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AT&T Has a Plan to Make Torrents Faster by Monitoring Its Users

And it raises serious privacy concerns.

by Jordan Pearson
Feb 19 2015, 9:43pm

Image: ​Frank Taillandier/Flickr

AT&T filed a patent for an internet 'fast lane' on Tuesday, which the company claims would reduce network congestion caused by file-sharing. But would it come at the cost of user privacy?

The patent, outlined in a document titled "System and Method to Guide Active Participation in Peer-to-Peer Systems with Passive Monitoring Environment" obtained by TorrentFreak, would involve passively monitoring peer-to-peer software, such as BitTorrent. The point, AT&T claims, is not surveillance, but to identify which files, be it movies or documents, users are uploading and downloading the most. That way, the company can cache high-demand files on AT&T servers and direct nearby users to those servers instead, freeing up network resources and speeding up transfers for all.

"It is estimated that P2P file sharing, such as BitTorrent, represents greater than 20 percent of all broadband traffic on the internet," the patent filing reads. "In an embodiment [of the system], providing the content from a server closer to the requesting peer systems can reduce network costs."

It sounds innocuous, even practical—but it also has the makings of a privacy nightmare. The system's function as described is to reduce congestion and speed up transfers, but it requires large-scale monitoring of P2P traffic, as well as content being shared.

AT&T did not respond to Motherboard's request for comment.

"Obviously we don't know all the details about this plan, or how AT&T plans to implement it," Josh Levy, advocacy director at digital rights group Access, wrote in an email. "But, from what we can see, presumably AT&T doesn't want to share copyright infringing material, yet it would be putting itself in a position in which it has to identify licensed or unlicensed material in order to seed peer-to-peer content. This raises serious privacy concerns. It means an [internet service provider] would be actively identifying both the users seeding unlicensed content, and consumers of that content, moving the ISP far away from being a neutral network provider."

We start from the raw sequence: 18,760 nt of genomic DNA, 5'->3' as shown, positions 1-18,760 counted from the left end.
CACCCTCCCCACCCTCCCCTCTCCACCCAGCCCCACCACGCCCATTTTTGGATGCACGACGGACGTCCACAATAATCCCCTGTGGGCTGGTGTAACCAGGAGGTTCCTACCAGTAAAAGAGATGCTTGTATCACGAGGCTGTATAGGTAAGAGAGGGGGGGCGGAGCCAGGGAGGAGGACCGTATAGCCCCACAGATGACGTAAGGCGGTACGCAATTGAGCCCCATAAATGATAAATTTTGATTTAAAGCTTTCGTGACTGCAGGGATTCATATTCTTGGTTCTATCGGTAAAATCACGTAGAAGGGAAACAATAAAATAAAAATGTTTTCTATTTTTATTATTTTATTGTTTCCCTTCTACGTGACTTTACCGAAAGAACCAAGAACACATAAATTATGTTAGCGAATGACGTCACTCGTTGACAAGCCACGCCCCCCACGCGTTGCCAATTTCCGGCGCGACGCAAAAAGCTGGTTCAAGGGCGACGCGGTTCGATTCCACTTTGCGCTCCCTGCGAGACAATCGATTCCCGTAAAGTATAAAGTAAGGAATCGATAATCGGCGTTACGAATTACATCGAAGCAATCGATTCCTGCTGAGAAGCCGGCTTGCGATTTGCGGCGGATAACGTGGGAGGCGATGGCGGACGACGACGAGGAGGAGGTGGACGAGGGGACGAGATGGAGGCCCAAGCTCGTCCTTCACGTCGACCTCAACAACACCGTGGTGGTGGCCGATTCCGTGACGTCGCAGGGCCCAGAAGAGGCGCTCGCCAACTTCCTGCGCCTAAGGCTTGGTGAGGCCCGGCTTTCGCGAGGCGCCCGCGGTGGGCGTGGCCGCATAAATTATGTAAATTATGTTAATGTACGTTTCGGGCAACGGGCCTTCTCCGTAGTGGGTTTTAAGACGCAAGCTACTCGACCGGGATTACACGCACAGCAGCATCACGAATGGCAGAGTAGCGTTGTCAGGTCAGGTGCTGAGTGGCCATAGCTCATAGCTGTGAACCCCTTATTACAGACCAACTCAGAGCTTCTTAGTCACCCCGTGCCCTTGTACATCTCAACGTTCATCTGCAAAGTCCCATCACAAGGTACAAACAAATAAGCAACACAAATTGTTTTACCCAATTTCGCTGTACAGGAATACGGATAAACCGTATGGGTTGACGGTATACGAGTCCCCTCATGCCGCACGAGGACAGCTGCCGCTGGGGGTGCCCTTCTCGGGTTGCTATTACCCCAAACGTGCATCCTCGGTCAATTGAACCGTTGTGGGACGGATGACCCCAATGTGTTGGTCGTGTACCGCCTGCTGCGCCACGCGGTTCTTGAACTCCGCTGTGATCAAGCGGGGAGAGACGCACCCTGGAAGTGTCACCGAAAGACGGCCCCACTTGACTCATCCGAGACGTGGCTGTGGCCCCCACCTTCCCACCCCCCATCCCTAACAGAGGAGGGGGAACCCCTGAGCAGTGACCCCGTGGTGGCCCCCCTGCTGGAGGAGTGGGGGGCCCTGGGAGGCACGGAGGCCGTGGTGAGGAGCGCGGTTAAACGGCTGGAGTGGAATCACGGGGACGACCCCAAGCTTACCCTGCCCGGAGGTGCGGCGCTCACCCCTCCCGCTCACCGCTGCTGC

The notion of a 'fast lane' for certain kinds of internet traffic isn't new ground for AT&T. The company has staunchly resisted the Federal Communications Commission's proposed net neutrality rules, which would prevent internet service providers from throttling internet speeds or boosting them for high-paying customers. AT&T has donated large sums to anti-net neutrality politicians such as Tennessee's Republican congresswoman Marsha Blackburn and opposed tax breaks for municipalities (affordances the company itself wants) seeking to build their own broadband networks.

But is this really an issue of net neutrality? According to Christian Averill, director of communications for BitTorrent, AT&T's plan actually makes sense—from a technical perspective, at least.

"At first look, it appears they are making improvements to their network to better handle traffic without adding cost," Averill said. "It doesn't sound like paid prioritization or traffic discrimination and this is actually a way for the Internet to work better. Hundreds of companies, including Facebook, Twitter, Blizzard, and Amazon already use the BitTorrent protocol the way it was intended to be used: to handle the heavy load."

Erik Stallman, director of the Center for Democracy and Technology's Open Internet Project, agreed with Averill's assessment. "P2P is often the largest source of peak-time upstream traffic and may pose unique capacity challenges," he wrote in an email. "Depending on how it is implemented, shortening the trip that frequently requested content has to make to reach the user could be a reasonable means to avoid or mitigate network congestion."

It remains to be seen whether AT&T will actually implement their patented method for reducing the network strain brought on by torrenting and P2P file sharing, however. But if they do, it's likely to be less an issue of an open and equal internet, and more about the potential for surveillance on a massive scale. 

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